Tuesday, August 9, 2011

GovEnergy 2011 Day 1: A River of Information

GovEnergy 2011 kicked off in Cincinnati this Monday with government, industry and academia in attendance. The morning pep rally featured senior folks from GSA, DOE, EPA and DOD. The theme was “A River of Solutions” and each speaker talked about the challenges facing their organizations. In every case the challenge was energy security and finding the business case that allowed the organization to justify investment in it. A gentleman from the City of Cincinnati explained that it is difficult to make the business case for renewables when the utility rate in his city is about 5 cents a kilowatt/hour. Damn that cheap, abundant coal, water and land!

One bit of good news up front. Dr. Robyn, the Deputy Under Secretary of Defense for Installations and Environment announced that she had been given the authority to approve long term contracts (up to 30 years) for power purchase agreements for all electrical energy sources (not just geothermal). Previously this authority had rested with the Secretary of Defense. We commented on this authority earlier.

There were no less than fifteen educational tracks running simultaneously. My head was spinning but I decided to follow the energy security track and the first session was déjà vu all over again. Billed as being anchored by MG Dana Pittard, CG, Fort Bliss, it was nearly the exact same panel that formed for the Army/Air Force Energy conference two weeks before. Messieurs Geiss, Kidd and Cotton (GE) brought good things to life. Geiss and Kidd were standing in for their respective General Officers who had been otherwise detained. 

A much appreciated addition to the panel was C.A. “Skip” Cofield from the Southern Company. The Southern Company owns four of the largest utilities in the southeast and if you are talking about reducing energy use or building renewables, you MUST engage the utilities early and often. Mr. Cofield gave a great adverting pitch for the Southern Company and their demonstrated ability to recover from disasters (Katrina, Alabama tornadoes, etc.), and also added a word to my meager vocabulary: Isochronous. In power generation, isochronous means that the frequency of the electricity generated is "flat" or constant. The term was used in reference to Warner Robbins AFB and their ability to continue operations when the commercial grid goes down. Warner Robbins has a Georgia Power-owned and operated facility on base that facilitates the transition, and WR can operate isochronously. I like the word, and what it signifies re: energy security capabilities.

Mr. Kidd of the Army noted that there does not exists a mutually agreed upon definition of Energy Security. One bright, enterprising employee of the U. S. Corps of Engineers rose during the Q&A to ask Mr. Kidd if we might, please, have a definition so that all the uncertainty about what is expected of the USACE and energy security could be removed. Mr. Kidd assured her that he would get right on it….by tasking the USACE for the definition. No good deed goes unpunished. Let me offer my own humble definition:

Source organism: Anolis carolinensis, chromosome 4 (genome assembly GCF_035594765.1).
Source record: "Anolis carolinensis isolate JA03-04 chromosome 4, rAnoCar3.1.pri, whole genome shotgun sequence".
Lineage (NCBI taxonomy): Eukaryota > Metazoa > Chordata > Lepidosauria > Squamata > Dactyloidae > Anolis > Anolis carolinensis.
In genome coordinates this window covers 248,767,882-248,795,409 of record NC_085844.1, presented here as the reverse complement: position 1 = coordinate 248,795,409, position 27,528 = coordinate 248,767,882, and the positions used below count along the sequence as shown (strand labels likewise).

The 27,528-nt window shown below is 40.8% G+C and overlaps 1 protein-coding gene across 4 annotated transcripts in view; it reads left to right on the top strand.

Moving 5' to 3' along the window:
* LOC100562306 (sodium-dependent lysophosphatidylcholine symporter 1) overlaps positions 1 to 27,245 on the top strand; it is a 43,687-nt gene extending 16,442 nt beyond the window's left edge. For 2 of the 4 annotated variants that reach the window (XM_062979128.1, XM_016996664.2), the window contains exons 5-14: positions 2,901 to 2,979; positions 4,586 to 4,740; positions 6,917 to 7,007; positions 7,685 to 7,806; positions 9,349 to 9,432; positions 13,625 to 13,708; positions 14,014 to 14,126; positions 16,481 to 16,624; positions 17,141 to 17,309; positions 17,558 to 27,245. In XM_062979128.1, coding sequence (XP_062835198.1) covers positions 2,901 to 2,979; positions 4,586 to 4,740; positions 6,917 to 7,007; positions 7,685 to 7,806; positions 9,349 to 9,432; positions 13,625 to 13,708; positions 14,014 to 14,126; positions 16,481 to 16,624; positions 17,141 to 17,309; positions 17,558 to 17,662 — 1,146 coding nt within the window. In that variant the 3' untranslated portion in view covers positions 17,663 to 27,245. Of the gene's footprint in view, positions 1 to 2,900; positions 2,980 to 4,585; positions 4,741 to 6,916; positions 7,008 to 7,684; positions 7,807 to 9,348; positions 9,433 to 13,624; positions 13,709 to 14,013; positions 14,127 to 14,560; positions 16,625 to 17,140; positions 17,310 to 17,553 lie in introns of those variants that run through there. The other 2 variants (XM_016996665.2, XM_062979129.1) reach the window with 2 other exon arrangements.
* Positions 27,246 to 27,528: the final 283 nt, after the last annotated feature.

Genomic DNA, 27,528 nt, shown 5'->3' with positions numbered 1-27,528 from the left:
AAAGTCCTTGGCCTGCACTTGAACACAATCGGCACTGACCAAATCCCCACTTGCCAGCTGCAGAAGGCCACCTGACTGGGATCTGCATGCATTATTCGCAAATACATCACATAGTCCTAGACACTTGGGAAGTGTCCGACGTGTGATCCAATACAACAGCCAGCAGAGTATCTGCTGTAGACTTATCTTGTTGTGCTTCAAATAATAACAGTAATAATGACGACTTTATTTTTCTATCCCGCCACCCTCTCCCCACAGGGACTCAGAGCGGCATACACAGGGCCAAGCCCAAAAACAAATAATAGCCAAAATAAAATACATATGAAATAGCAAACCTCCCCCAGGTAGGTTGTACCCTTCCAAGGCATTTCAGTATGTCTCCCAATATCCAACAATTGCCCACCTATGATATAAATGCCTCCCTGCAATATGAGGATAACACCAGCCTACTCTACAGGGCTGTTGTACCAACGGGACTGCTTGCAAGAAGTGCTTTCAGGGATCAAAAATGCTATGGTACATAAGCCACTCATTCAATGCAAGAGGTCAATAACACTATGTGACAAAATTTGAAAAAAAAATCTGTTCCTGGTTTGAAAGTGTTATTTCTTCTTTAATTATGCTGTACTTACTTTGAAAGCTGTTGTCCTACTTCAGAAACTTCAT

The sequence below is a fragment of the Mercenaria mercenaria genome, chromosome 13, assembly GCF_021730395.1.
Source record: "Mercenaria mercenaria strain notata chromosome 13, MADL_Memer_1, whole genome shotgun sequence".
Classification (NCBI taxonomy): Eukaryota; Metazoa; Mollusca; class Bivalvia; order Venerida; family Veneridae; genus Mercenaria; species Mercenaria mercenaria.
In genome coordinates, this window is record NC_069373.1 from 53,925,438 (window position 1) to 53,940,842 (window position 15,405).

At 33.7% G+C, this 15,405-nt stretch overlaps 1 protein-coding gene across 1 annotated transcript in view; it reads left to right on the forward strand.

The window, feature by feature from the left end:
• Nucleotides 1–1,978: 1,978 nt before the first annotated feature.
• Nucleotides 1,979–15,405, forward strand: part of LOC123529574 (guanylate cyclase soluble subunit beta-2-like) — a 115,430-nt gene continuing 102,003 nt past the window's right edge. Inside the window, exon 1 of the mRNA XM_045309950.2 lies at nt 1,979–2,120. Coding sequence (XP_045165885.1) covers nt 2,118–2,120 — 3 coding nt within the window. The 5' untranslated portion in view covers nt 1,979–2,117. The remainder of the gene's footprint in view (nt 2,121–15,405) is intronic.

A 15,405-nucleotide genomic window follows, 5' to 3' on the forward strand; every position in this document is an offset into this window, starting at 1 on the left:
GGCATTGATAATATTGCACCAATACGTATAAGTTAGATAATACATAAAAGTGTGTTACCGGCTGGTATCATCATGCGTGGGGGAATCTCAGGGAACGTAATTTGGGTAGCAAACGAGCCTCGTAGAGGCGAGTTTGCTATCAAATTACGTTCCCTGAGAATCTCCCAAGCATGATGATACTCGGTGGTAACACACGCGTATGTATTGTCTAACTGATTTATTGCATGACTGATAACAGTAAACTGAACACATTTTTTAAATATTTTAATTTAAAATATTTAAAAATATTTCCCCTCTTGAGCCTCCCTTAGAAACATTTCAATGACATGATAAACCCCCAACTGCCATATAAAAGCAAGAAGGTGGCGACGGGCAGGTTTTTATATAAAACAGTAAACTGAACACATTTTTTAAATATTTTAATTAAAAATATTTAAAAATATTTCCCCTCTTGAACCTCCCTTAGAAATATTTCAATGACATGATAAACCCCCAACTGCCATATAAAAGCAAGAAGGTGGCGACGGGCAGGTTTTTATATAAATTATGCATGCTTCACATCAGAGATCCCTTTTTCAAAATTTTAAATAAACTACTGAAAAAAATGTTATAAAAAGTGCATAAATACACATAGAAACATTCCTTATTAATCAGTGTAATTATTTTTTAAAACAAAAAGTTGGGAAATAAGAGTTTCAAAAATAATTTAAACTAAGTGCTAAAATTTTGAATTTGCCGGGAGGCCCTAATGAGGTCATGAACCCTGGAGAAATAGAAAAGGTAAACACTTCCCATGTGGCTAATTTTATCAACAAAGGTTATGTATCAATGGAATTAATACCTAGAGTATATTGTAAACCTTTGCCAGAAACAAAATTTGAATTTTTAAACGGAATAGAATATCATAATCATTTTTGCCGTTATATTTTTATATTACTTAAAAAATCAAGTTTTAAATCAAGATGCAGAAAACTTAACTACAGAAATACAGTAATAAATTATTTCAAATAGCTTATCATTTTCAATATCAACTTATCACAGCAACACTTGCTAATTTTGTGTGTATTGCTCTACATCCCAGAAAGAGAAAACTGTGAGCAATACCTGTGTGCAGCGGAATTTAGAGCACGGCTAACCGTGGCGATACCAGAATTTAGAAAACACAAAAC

Energy Security is the assured access to mission critical energy at acceptable financial and environmental costs in an isochronous manner.
If you want levels of energy security, you can call them mission critical, mission essential and mission supportive. Assured access is about whose hand is on the lever allowing isochronous access to electricity. If it is the utility, it is not necessarily assured. If it is the commander, then it is. And acceptable financial and environmental costs will be determined on a case by case basis.

The military is a doctrine driven institution. Doctrine provides a common language, as is the case in other professions. If we are to have energy security, we must have a common understanding of what that means.

Mr. Kidd also announced (drum roll, please) that the largest energy security information effort ever launched, was, er, launched. Fort Bliss, Texas, in support of their Net Zero energy, water and waste effort, has released nine Requests for Information for multiple technologies. Bliss wants to know about waste to energy, wind (large and small), solar, geothermal, microgrids and more. 

Industry now has until early October to provide information to Fort Bliss. An army of evaluators is even now examining the documents to decide if their companies should take the next steps. Once the RFI responses are delivered, Team Bliss will use the information gathered to craft their Requests for Proposal. So, industry: dust off the responses sent into the Air Force Civil Engineering Agency for their RFIs, paint them green and send them west (or east for you Left Coasties). Also take a look at what the USACE has requested in their Sources Sought for Power Purchase Agreements. They should be mutually supporting.

Defining energy security and attaining it will be a long slog. The processes the Services are following are lengthy, but legitimate. As Jon Power of the Army likes to say, “We’ve got the Land, We’ve got the Demand”. The river of solutions flows through industry and the Department must be a good partner if we are to attain definable, demonstrable energy security for our installations and our nation. That means transparency, consistency and the ability to maintain the course. We are all in this for the long haul and we are all in it together. Dan Nolan